…Encouragement of young people to discern this call is a question, an invitation; an echo of God’s fundamental call to each of us to follow him in a particular way along a path of discovery.
I’ve just come back from a weekend retreat at Jerusalem up the Whanganui River. The focus was Vocation Discernment. Together with a Marist Father, Sisters of Compassion, and a Sister of St Joseph of Cluny we gathered with a wonderful group of young people. The question which emerges for me (and them) is ‘what next’? So easily the quivering flame of desire to respond to God’s call can be dampened (cf Isaiah) by ordinary, daily-life routines. We get caught up in something else, which in itself is good.
Taking a ‘next step’ in a vocational journey is partially an act of the imagination. How would I fit? What would I contribute? Am I willing to let go of the familiar and embrace a partially unknown? Many find this hard. Trawling the internet for the ‘perfect’ Order or the most ‘this’ or ‘that’ Bishop, so often far from being a tool of discernment is a distraction, a form of voyeurism that conveniently leaves ‘you’ out of the picture.
At Jerusalem we quipped that of all the titles of Mary, none is ‘Our Lady of Perpetual Discernment’. Scripture is full of remarkable accounts of ‘Come Follow Me’ stories. None involve navel gazing. Abraham and Sarah are the prototypes but what of today? Recently a young person from our Diocese put it this way: ‘we are the Pompallier and Suzanne Aubert of today’. That’s a remarkable statement. In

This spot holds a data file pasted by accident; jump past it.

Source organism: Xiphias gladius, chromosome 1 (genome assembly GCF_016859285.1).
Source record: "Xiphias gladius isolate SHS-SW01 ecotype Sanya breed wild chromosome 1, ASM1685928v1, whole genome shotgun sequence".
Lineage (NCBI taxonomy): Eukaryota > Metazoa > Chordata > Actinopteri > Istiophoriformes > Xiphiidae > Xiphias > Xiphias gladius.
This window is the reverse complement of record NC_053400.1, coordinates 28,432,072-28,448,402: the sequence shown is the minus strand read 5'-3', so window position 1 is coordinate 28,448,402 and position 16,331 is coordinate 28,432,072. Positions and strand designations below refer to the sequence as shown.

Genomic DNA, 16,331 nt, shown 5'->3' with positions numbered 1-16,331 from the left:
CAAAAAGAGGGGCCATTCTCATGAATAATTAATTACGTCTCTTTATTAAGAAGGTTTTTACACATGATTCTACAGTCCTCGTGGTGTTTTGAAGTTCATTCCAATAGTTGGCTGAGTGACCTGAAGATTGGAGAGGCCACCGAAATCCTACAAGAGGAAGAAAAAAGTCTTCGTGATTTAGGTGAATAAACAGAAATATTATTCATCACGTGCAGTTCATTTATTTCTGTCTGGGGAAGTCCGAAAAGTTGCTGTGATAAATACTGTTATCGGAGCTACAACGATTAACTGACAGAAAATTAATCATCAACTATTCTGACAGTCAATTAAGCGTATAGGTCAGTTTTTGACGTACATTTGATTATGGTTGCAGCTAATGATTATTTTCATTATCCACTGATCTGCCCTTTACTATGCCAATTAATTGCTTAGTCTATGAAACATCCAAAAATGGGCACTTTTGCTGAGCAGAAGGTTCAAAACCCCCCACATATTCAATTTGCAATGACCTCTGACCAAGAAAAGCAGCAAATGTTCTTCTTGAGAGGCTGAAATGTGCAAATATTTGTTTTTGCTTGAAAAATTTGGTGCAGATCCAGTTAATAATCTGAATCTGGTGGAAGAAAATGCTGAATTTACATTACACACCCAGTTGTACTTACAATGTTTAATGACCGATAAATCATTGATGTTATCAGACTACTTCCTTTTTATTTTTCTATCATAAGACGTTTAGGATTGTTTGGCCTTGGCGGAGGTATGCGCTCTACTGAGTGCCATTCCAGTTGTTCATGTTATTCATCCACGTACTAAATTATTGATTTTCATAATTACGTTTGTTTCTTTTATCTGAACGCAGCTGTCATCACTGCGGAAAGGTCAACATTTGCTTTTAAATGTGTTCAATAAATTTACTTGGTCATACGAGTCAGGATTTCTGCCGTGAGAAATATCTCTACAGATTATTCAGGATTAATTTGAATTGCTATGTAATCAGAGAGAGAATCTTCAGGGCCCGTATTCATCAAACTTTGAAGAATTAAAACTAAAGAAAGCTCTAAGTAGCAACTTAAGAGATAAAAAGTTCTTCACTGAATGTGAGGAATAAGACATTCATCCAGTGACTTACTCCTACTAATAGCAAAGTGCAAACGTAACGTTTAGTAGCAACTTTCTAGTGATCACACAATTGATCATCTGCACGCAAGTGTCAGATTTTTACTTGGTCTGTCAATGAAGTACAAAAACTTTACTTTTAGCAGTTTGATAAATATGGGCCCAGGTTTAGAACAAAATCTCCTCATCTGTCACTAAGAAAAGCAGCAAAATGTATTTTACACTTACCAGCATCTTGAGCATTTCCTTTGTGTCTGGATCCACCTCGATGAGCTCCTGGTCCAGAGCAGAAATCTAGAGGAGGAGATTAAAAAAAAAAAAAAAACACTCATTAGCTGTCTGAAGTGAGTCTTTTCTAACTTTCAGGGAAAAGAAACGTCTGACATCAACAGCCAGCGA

Recently a young person from our Diocese put it this way: ‘we are the Pompallier and Suzanne Aubert of today’. That’s a remarkable statement. In
many ways it is true. But how is this kind of insight interpreted? Towering figures of our Aotearoa faith story inspire awe yet in many ways the daily-life routine of even the greats was and is ‘ordinary’. Service; focused, committed, and selfless. I sense that one of the main
I sense that one of the main obstacles to saying ‘yes’ today is not so much a sense of unworthiness (we are all that) for the extraordinary
but an un-readiness to embrace the ordinary – the daily grind, the unspectacular, the hidden and unnoticed, the disappointments –
routine of life as a priest Brother or Sister. And perhaps that is exactly the same for marriage today too.
Yet we also know that those who have been most influential in our own lives have been those who have done the ordinary in an extraordinary way
a gesture, an extended hand, an insight shared, a word of encouragement, a way they taught us, a constant being there, which shaped us for life.
The Benedictine monk’s response to me harboured a question, which in turn invited a response from me. Discernment is hard work. Responses cannot be outsourced. Grapple with the question of Vocation. Only you can respond. But know that the journey is never alone.